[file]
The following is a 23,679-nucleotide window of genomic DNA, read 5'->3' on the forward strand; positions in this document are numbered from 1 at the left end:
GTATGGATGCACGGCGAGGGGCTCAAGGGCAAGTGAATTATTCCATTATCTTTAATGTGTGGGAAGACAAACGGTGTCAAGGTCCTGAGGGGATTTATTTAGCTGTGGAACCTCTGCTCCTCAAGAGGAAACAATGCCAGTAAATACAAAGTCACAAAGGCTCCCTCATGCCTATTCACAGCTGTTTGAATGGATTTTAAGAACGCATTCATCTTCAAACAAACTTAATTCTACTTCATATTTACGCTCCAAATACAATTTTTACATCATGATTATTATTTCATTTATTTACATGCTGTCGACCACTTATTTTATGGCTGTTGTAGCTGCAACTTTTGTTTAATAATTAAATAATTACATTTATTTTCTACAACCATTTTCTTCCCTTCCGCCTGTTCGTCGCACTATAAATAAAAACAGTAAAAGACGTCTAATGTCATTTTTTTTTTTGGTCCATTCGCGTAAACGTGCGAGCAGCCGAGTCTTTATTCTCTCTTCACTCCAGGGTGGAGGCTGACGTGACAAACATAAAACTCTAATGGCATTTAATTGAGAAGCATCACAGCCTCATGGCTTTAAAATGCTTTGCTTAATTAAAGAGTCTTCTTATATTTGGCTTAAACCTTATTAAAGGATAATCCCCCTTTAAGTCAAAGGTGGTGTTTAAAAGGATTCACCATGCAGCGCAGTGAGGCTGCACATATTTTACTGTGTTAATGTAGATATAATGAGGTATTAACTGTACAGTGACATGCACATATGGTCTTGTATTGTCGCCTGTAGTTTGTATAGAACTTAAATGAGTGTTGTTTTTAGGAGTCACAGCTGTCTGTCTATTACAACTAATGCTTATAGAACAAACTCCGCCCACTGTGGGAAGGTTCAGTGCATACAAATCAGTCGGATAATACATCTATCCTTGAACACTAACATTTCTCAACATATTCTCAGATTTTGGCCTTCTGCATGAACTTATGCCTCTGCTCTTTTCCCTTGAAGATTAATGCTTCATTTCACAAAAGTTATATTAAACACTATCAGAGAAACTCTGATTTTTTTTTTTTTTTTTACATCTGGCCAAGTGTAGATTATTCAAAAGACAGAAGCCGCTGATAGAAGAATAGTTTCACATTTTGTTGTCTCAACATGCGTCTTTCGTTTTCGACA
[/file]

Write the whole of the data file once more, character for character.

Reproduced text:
The following is a 23,679-nucleotide window of genomic DNA, read 5'->3' on the forward strand; positions in this document are numbered from 1 at the left end:
GTATGGATGCACGGCGAGGGGCTCAAGGGCAAGTGAATTATTCCATTATCTTTAATGTGTGGGAAGACAAACGGTGTCAAGGTCCTGAGGGGATTTATTTAGCTGTGGAACCTCTGCTCCTCAAGAGGAAACAATGCCAGTAAATACAAAGTCACAAAGGCTCCCTCATGCCTATTCACAGCTGTTTGAATGGATTTTAAGAACGCATTCATCTTCAAACAAACTTAATTCTACTTCATATTTACGCTCCAAATACAATTTTTACATCATGATTATTATTTCATTTATTTACATGCTGTCGACCACTTATTTTATGGCTGTTGTAGCTGCAACTTTTGTTTAATAATTAAATAATTACATTTATTTTCTACAACCATTTTCTTCCCTTCCGCCTGTTCGTCGCACTATAAATAAAAACAGTAAAAGACGTCTAATGTCATTTTTTTTTTTGGTCCATTCGCGTAAACGTGCGAGCAGCCGAGTCTTTATTCTCTCTTCACTCCAGGGTGGAGGCTGACGTGACAAACATAAAACTCTAATGGCATTTAATTGAGAAGCATCACAGCCTCATGGCTTTAAAATGCTTTGCTTAATTAAAGAGTCTTCTTATATTTGGCTTAAACCTTATTAAAGGATAATCCCCCTTTAAGTCAAAGGTGGTGTTTAAAAGGATTCACCATGCAGCGCAGTGAGGCTGCACATATTTTACTGTGTTAATGTAGATATAATGAGGTATTAACTGTACAGTGACATGCACATATGGTCTTGTATTGTCGCCTGTAGTTTGTATAGAACTTAAATGAGTGTTGTTTTTAGGAGTCACAGCTGTCTGTCTATTACAACTAATGCTTATAGAACAAACTCCGCCCACTGTGGGAAGGTTCAGTGCATACAAATCAGTCGGATAATACATCTATCCTTGAACACTAACATTTCTCAACATATTCTCAGATTTTGGCCTTCTGCATGAACTTATGCCTCTGCTCTTTTCCCTTGAAGATTAATGCTTCATTTCACAAAAGTTATATTAAACACTATCAGAGAAACTCTGATTTTTTTTTTTTTTTTTACATCTGGCCAAGTGTAGATTATTCAAAAGACAGAAGCCGCTGATAGAAGAATAGTTTCACATTTTGTTGTCTCAACATGCGTCTTTCGTTTTCGACA